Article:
Do we have a category for comics where Randal is suspected of trolling the explainxkcd community? 108.162.245.132 00:32, 27 June 2020 (UTC)

"All Comics"? 162.158.158.167 00:43, 27 June 2020 (UTC)

"Generating Electricity" is most likely a reference to the https://en.wikipedia.org/wiki/Qattara_Depression_Project

Qatarra makes sense; my first thought was the Salton Sea. It's certainly not a Minecraft reference, since rivers in Minecraft are flat (same altitude as the oceans) & hydroelectric dams do not exist in the game.
172.69.33.125 17:25, 27 June 2020 (UTC)

(Prior item is unsigned.) Worth a link to https://what-if.xkcd.com/143/ aroujd the subject of siphons? If nothing else, it shows that Randall knows how they work (even if there's confusion over whether BG does, or just has the laws of nature do what he thinks they should do, as per Vacuum Energy). 162.158.155.240 10:57, 27 June 2020 (UTC)

That would be relevant yes. Looking into this I found that the page on what if what if? do no longer work here on explain xkcd...? The link is active but only displays a white page with "No input file specified." --Kynde (talk) 09:56, 1 July 2020 (UTC)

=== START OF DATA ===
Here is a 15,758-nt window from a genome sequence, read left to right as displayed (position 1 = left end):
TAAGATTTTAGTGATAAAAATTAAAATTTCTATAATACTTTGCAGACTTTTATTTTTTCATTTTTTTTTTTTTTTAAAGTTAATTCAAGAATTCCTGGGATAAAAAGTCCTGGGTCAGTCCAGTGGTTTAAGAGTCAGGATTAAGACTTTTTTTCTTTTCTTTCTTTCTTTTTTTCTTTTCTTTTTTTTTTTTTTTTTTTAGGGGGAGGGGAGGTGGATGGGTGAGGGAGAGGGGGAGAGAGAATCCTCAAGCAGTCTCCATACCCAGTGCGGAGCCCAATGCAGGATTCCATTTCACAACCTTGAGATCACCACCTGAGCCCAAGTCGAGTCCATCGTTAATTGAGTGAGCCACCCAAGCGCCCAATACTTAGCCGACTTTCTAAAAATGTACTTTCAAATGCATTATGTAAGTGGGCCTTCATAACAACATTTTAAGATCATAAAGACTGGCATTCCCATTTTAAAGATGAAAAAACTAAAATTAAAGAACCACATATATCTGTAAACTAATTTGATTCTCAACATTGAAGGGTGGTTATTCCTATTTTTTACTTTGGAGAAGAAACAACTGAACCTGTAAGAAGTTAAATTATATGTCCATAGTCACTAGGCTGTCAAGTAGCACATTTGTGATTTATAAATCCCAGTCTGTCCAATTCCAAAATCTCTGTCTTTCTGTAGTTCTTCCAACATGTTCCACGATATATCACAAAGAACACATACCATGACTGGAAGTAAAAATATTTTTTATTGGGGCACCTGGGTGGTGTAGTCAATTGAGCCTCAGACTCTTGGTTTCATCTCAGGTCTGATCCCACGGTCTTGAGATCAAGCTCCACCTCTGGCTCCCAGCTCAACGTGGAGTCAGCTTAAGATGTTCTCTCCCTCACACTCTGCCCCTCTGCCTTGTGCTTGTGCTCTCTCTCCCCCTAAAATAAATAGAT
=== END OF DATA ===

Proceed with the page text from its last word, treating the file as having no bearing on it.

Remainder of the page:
Ordinary siphoning wouldn't work unless MOND or modified inertia dark matter theories are true. 172.68.141.146 18:25, 27 June 2020 (UTC)

No, an ordinary siphon will work fine - it just has to feed past the local maximum & then it'll drain to the sea, just as it would if you put a siphon in a reservoir and fed the siphon's output to a point past the dam. It's pretty clear that BeretGuy's local minimum is not all that deep. Cellocgw (talk) 12:31, 29 June 2020 (UTC)

So, does anyone know what a Colonial Engineer is? I'm unfamiliar with the term. A quick google search just turns up a plastic parts company and a minecraft mod and that's it.172.69.63.169 21:13, 27 June 2020 (UTC)

Isn't it simply engineer from British colony? You know, from the time of British Empire, when that included Egypt, India and lot more ... -- Hkmaly (talk) 22:42, 27 June 2020 (UTC)

Taking a poo must be awful. All that toilet water getting attracted to his butt... DrPumpkinz (talk) 00:07, 28 June 2020 (UTC)

They could also dress him in a molybdenum disulfide membrane to generate electricity. Electricity generated with water, salt and a three-atoms-thick membrane

I just changed the explanation slightly as gravity and personal attraction explains the foot-pooling of water and the not-yet-face-covering for the shower scene (plus hanging off his hand, at least until he raises his arm or brings it to his side to let it flow to is feet as well). Wanted to add in high surface tension (to explain how his feet are sticking outbl of his accumulation of shower-water), but - as you can see - this gets far too wordy. (Surface tension and core-attraction alone would not explain his feet or hand, of course.) 162.158.154.77 10:58, 29 June 2020 (UTC)